Age at arrival and assimilation in the United States during the Age of Mass Migration

By linking data on Ellis Island arrivals with the 1940 US Census Zach Ward and I estimate the effect of age at arrival for immigrant outcomes in the US. Using within-family variation, Zach and I find that arriving at an older age, or having more childhood exposure to the European environment, led to a larger negative wage gap compared to the native born. Those who arrived as infants had no income gap relative to natives, in contrast to those who arrived as teenagers. Therefore, a key determinant of immigrant outcomes during the Age of Mass Migration was the country of residence during critical periods of childhood development.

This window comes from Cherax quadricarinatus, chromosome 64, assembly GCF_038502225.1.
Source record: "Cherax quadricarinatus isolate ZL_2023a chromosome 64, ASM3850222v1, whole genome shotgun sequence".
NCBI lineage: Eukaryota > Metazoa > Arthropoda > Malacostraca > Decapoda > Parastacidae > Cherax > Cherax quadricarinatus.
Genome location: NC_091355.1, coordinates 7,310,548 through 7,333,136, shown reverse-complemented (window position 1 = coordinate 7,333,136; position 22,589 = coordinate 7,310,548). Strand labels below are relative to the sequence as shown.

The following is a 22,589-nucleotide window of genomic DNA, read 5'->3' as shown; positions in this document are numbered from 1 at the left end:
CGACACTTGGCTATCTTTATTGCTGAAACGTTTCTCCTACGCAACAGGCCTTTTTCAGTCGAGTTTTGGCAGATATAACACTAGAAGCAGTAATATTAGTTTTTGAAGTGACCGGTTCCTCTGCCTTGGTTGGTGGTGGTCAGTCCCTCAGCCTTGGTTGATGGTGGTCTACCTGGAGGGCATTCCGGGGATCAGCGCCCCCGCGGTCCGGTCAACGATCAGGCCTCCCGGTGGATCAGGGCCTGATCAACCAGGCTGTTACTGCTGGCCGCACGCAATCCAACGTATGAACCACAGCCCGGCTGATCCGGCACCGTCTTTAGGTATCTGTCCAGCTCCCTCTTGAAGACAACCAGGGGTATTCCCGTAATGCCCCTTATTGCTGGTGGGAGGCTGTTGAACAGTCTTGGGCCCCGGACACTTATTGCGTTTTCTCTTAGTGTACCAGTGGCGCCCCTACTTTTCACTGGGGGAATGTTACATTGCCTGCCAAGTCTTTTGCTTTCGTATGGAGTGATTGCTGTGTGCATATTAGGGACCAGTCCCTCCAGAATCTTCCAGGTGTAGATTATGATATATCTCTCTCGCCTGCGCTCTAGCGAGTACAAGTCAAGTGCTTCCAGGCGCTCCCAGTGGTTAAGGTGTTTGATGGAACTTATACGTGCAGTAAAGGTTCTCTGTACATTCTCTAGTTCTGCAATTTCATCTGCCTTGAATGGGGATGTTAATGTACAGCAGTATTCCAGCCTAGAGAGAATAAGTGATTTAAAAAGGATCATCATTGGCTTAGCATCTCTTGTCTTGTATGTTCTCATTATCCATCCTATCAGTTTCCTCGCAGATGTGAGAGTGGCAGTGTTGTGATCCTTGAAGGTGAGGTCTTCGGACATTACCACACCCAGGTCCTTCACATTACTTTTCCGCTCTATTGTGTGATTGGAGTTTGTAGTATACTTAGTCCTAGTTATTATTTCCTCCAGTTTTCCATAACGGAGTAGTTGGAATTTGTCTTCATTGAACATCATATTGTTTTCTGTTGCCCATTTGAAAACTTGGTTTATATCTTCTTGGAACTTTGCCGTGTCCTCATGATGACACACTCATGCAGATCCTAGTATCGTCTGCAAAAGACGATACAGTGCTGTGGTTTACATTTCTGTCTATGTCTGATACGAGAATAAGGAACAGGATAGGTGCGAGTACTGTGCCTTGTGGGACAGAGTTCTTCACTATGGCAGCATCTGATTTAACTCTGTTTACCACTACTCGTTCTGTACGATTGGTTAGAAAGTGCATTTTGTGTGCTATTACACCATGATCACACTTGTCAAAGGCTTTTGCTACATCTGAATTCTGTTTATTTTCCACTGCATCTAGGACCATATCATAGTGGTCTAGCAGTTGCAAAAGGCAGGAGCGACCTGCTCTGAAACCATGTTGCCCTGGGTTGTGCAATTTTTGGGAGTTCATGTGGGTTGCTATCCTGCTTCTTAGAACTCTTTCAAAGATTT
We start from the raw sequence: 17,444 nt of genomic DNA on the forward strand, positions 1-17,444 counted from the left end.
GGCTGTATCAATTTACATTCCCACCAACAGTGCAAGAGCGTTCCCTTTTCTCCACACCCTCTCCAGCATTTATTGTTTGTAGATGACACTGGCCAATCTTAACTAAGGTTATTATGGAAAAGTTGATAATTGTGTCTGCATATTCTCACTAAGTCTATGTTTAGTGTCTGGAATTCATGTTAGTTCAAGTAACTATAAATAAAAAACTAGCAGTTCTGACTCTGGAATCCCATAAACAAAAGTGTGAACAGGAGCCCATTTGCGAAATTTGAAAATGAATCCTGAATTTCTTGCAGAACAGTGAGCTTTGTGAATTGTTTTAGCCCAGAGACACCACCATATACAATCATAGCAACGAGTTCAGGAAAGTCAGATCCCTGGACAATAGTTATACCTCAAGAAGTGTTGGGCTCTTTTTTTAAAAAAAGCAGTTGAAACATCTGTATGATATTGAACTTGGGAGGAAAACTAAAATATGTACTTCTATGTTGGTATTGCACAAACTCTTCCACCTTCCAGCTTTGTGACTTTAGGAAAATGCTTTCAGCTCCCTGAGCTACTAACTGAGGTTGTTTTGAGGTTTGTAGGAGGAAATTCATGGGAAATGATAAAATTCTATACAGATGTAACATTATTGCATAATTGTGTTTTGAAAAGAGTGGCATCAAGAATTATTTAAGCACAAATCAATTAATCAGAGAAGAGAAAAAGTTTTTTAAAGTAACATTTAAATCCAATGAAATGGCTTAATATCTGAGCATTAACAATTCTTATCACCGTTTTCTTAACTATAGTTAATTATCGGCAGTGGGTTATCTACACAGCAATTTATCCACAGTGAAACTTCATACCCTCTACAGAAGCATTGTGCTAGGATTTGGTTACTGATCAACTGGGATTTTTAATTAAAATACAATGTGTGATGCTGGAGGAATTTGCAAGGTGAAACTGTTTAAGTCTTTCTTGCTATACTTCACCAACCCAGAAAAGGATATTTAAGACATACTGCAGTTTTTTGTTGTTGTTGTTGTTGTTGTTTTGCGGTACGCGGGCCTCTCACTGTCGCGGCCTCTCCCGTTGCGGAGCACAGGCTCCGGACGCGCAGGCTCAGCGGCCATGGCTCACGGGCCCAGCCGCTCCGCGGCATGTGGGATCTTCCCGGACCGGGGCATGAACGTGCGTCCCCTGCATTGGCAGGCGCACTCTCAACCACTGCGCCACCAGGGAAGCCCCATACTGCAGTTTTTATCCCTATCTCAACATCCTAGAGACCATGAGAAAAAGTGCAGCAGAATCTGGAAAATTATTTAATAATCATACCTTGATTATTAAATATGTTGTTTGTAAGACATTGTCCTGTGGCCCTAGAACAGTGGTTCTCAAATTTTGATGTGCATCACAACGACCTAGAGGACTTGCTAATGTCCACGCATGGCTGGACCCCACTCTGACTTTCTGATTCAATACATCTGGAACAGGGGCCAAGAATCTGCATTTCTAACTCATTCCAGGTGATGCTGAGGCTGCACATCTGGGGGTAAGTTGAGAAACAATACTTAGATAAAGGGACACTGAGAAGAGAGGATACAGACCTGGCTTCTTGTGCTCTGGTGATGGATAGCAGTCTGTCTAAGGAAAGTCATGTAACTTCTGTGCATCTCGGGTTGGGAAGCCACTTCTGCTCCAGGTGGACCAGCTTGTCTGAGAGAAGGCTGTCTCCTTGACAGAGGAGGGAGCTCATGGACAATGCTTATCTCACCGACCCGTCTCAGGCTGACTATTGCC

This paper is forthcoming at The Journal of Economic History. The working paper version is available here.